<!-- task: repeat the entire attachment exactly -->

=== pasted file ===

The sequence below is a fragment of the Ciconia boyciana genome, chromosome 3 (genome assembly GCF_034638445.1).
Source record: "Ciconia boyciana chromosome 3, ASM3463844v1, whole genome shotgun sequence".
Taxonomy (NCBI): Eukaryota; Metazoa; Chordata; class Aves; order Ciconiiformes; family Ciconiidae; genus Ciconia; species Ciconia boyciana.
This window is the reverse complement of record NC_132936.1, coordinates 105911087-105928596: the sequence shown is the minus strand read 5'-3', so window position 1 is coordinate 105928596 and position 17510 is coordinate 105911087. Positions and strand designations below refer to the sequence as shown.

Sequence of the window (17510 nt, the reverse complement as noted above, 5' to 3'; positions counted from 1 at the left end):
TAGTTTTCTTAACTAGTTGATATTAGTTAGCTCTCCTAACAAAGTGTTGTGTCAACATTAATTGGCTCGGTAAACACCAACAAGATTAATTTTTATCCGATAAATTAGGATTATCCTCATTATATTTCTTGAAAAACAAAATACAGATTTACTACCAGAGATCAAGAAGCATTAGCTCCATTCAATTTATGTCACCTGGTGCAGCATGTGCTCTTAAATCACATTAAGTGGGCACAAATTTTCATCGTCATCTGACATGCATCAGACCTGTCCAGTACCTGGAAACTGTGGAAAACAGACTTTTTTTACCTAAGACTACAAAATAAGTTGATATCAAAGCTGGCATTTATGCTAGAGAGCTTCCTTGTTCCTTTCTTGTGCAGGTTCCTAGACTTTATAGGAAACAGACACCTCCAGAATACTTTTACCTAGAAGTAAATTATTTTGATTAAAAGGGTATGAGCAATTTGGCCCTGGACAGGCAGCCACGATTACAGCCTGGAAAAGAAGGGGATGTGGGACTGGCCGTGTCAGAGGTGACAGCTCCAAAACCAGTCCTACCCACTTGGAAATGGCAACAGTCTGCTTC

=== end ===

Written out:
The sequence below is a fragment of the Ciconia boyciana genome, chromosome 3 (genome assembly GCF_034638445.1).
Source record: "Ciconia boyciana chromosome 3, ASM3463844v1, whole genome shotgun sequence".
Taxonomy (NCBI): Eukaryota; Metazoa; Chordata; class Aves; order Ciconiiformes; family Ciconiidae; genus Ciconia; species Ciconia boyciana.
This window is the reverse complement of record NC_132936.1, coordinates 105911087-105928596: the sequence shown is the minus strand read 5'-3', so window position 1 is coordinate 105928596 and position 17510 is coordinate 105911087. Positions and strand designations below refer to the sequence as shown.

Sequence of the window (17510 nt, the reverse complement as noted above, 5' to 3'; positions counted from 1 at the left end):
TAGTTTTCTTAACTAGTTGATATTAGTTAGCTCTCCTAACAAAGTGTTGTGTCAACATTAATTGGCTCGGTAAACACCAACAAGATTAATTTTTATCCGATAAATTAGGATTATCCTCATTATATTTCTTGAAAAACAAAATACAGATTTACTACCAGAGATCAAGAAGCATTAGCTCCATTCAATTTATGTCACCTGGTGCAGCATGTGCTCTTAAATCACATTAAGTGGGCACAAATTTTCATCGTCATCTGACATGCATCAGACCTGTCCAGTACCTGGAAACTGTGGAAAACAGACTTTTTTTACCTAAGACTACAAAATAAGTTGATATCAAAGCTGGCATTTATGCTAGAGAGCTTCCTTGTTCCTTTCTTGTGCAGGTTCCTAGACTTTATAGGAAACAGACACCTCCAGAATACTTTTACCTAGAAGTAAATTATTTTGATTAAAAGGGTATGAGCAATTTGGCCCTGGACAGGCAGCCACGATTACAGCCTGGAAAAGAAGGGGATGTGGGACTGGCCGTGTCAGAGGTGACAGCTCCAAAACCAGTCCTACCCACTTGGAAATGGCAACAGTCTGCTTC